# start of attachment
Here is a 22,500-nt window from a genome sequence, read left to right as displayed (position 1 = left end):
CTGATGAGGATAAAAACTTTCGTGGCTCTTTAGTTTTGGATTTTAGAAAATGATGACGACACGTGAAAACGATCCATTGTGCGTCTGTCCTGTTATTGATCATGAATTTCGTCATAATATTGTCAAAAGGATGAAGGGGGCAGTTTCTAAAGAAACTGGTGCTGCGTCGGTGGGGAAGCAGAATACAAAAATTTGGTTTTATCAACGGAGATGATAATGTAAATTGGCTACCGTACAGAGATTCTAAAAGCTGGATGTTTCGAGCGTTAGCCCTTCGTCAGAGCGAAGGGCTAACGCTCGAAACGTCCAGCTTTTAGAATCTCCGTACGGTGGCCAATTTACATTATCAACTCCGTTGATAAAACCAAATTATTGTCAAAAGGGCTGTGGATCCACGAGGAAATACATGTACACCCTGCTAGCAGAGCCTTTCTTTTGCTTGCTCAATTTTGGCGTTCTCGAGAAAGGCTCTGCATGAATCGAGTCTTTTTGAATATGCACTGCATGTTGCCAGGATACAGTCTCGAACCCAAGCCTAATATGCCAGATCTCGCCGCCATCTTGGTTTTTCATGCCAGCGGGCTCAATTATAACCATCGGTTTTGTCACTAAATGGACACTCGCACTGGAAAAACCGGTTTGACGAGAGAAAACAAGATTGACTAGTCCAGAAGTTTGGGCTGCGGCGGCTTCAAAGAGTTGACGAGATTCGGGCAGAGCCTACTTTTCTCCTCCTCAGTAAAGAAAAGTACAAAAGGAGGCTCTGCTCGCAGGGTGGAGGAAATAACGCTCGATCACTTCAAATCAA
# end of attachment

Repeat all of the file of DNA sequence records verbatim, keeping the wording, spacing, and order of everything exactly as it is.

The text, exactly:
Here is a 22,500-nt window from a genome sequence, read left to right as displayed (position 1 = left end):
CTGATGAGGATAAAAACTTTCGTGGCTCTTTAGTTTTGGATTTTAGAAAATGATGACGACACGTGAAAACGATCCATTGTGCGTCTGTCCTGTTATTGATCATGAATTTCGTCATAATATTGTCAAAAGGATGAAGGGGGCAGTTTCTAAAGAAACTGGTGCTGCGTCGGTGGGGAAGCAGAATACAAAAATTTGGTTTTATCAACGGAGATGATAATGTAAATTGGCTACCGTACAGAGATTCTAAAAGCTGGATGTTTCGAGCGTTAGCCCTTCGTCAGAGCGAAGGGCTAACGCTCGAAACGTCCAGCTTTTAGAATCTCCGTACGGTGGCCAATTTACATTATCAACTCCGTTGATAAAACCAAATTATTGTCAAAAGGGCTGTGGATCCACGAGGAAATACATGTACACCCTGCTAGCAGAGCCTTTCTTTTGCTTGCTCAATTTTGGCGTTCTCGAGAAAGGCTCTGCATGAATCGAGTCTTTTTGAATATGCACTGCATGTTGCCAGGATACAGTCTCGAACCCAAGCCTAATATGCCAGATCTCGCCGCCATCTTGGTTTTTCATGCCAGCGGGCTCAATTATAACCATCGGTTTTGTCACTAAATGGACACTCGCACTGGAAAAACCGGTTTGACGAGAGAAAACAAGATTGACTAGTCCAGAAGTTTGGGCTGCGGCGGCTTCAAAGAGTTGACGAGATTCGGGCAGAGCCTACTTTTCTCCTCCTCAGTAAAGAAAAGTACAAAAGGAGGCTCTGCTCGCAGGGTGGAGGAAATAACGCTCGATCACTTCAAATCAA